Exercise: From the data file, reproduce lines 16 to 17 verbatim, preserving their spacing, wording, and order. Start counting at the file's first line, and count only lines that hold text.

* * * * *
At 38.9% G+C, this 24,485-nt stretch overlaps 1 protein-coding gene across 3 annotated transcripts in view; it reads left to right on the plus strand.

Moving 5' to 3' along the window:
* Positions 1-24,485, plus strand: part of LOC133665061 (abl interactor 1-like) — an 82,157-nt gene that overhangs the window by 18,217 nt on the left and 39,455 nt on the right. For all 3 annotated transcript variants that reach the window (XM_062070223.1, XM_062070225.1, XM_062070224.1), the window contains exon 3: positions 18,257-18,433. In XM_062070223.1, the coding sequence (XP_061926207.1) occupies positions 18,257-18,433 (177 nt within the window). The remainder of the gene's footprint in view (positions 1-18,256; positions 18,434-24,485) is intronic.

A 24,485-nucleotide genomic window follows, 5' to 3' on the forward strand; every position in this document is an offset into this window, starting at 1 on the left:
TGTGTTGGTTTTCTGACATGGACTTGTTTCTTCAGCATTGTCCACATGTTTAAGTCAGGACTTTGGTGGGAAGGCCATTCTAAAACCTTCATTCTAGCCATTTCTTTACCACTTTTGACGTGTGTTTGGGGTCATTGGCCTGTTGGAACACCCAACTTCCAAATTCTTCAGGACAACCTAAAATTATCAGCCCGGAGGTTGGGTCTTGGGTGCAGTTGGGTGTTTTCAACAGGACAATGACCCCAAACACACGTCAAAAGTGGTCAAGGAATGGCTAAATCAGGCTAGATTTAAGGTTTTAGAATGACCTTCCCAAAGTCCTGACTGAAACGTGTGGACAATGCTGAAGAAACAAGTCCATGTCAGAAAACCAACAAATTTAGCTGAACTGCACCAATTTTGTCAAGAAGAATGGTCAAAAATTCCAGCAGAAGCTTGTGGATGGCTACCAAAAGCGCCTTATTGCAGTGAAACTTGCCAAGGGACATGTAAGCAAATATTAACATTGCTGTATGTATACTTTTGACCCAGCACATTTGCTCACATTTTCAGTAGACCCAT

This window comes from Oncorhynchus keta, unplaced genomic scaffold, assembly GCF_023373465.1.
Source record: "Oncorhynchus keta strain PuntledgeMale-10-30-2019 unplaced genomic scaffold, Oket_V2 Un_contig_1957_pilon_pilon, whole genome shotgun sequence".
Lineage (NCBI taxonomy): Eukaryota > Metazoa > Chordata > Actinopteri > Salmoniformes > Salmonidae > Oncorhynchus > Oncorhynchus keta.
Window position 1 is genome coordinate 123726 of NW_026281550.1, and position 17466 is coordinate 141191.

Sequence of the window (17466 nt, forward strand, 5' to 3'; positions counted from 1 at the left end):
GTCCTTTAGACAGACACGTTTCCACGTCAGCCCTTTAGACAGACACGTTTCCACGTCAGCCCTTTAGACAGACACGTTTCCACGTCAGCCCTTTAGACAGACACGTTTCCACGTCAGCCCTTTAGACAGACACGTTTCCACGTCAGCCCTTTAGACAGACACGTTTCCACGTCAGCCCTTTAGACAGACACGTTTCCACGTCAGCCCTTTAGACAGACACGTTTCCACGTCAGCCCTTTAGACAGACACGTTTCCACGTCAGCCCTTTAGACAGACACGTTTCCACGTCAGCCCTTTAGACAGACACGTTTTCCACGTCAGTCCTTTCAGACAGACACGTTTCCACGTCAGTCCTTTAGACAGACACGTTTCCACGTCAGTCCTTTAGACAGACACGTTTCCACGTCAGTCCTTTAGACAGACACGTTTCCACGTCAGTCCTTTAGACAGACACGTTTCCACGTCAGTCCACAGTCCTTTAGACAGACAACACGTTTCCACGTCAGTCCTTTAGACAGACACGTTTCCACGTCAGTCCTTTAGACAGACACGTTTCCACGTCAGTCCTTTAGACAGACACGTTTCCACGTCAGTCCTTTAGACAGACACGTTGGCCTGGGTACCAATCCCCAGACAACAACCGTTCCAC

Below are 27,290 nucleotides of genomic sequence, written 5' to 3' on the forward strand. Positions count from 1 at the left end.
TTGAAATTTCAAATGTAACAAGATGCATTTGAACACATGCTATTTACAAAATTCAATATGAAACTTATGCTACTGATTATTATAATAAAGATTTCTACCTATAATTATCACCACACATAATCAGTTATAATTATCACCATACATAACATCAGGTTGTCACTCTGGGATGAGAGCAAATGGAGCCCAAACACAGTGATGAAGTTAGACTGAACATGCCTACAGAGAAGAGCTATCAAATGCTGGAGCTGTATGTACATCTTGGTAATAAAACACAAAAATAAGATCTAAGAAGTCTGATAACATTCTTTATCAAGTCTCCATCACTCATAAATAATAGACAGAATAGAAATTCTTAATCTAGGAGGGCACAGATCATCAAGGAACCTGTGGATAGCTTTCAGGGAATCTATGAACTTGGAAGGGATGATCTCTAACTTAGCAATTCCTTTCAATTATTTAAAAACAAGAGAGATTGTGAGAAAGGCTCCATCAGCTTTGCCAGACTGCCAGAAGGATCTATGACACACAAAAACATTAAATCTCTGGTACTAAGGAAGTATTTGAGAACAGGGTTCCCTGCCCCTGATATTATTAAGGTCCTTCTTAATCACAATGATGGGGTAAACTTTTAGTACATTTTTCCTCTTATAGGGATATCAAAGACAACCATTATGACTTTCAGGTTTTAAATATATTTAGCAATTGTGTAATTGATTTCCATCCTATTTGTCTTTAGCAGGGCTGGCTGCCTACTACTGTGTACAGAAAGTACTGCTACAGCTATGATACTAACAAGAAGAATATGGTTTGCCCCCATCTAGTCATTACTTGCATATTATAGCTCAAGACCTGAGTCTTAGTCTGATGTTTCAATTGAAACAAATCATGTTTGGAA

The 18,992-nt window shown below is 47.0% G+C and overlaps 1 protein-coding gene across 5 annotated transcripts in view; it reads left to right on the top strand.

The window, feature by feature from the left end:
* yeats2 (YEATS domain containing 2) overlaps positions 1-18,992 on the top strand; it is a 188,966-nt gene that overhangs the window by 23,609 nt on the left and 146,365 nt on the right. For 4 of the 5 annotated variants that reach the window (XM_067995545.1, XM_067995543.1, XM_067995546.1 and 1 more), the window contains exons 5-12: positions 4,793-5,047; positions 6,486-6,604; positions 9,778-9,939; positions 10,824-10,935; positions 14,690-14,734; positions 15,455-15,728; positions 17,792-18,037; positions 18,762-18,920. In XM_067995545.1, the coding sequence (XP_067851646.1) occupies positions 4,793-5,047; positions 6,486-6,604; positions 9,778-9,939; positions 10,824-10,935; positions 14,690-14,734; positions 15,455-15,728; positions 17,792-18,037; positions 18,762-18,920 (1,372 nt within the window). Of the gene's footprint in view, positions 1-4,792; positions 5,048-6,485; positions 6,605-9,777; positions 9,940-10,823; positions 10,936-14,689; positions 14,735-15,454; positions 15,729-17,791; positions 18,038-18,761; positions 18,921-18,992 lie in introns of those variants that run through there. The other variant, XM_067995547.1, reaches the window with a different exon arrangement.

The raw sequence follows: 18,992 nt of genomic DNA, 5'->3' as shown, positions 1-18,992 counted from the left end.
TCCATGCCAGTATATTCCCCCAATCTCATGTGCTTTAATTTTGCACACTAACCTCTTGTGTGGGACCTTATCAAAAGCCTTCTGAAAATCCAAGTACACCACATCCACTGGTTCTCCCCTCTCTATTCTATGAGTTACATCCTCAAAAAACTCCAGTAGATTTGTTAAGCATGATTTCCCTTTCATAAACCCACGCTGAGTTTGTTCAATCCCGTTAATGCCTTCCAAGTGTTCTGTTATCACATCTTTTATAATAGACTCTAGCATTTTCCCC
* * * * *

* yeats2 (YEATS domain containing 2) overlaps positions 1-18,992 on the top strand; it is a 188,966-nt gene that overhangs the window by 23,609 nt on the left and 146,365 nt on the right. For 4 of the 5 annotated variants that reach the window (XM_067995545.1, XM_067995543.1, XM_067995546.1 and 1 more), the window contains exons 5-12: positions 4,793-5,047; positions 6,486-6,604; positions 9,778-9,939; positions 10,824-10,935; positions 14,690-14,734; positions 15,455-15,728; positions 17,792-18,037; positions 18,762-18,920. In XM_067995545.1, the coding sequence (XP_067851646.1) occupies positions 4,793-5,047; positions 6,486-6,604; positions 9,778-9,939; positions 10,824-10,935; positions 14,690-14,734; positions 15,455-15,728; positions 17,792-18,037; positions 18,762-18,920 (1,372 nt within the window). Of the gene's footprint in view, positions 1-4,792; positions 5,048-6,485; positions 6,605-9,777; positions 9,940-10,823; positions 10,936-14,689; positions 14,735-15,454; positions 15,729-17,791; positions 18,038-18,761; positions 18,921-18,992 lie in introns of those variants that run through there. The other variant, XM_067995547.1, reaches the window with a different exon arrangement.

The raw sequence follows: 18,992 nt of genomic DNA, 5'->3' as shown, positions 1-18,992 counted from the left end.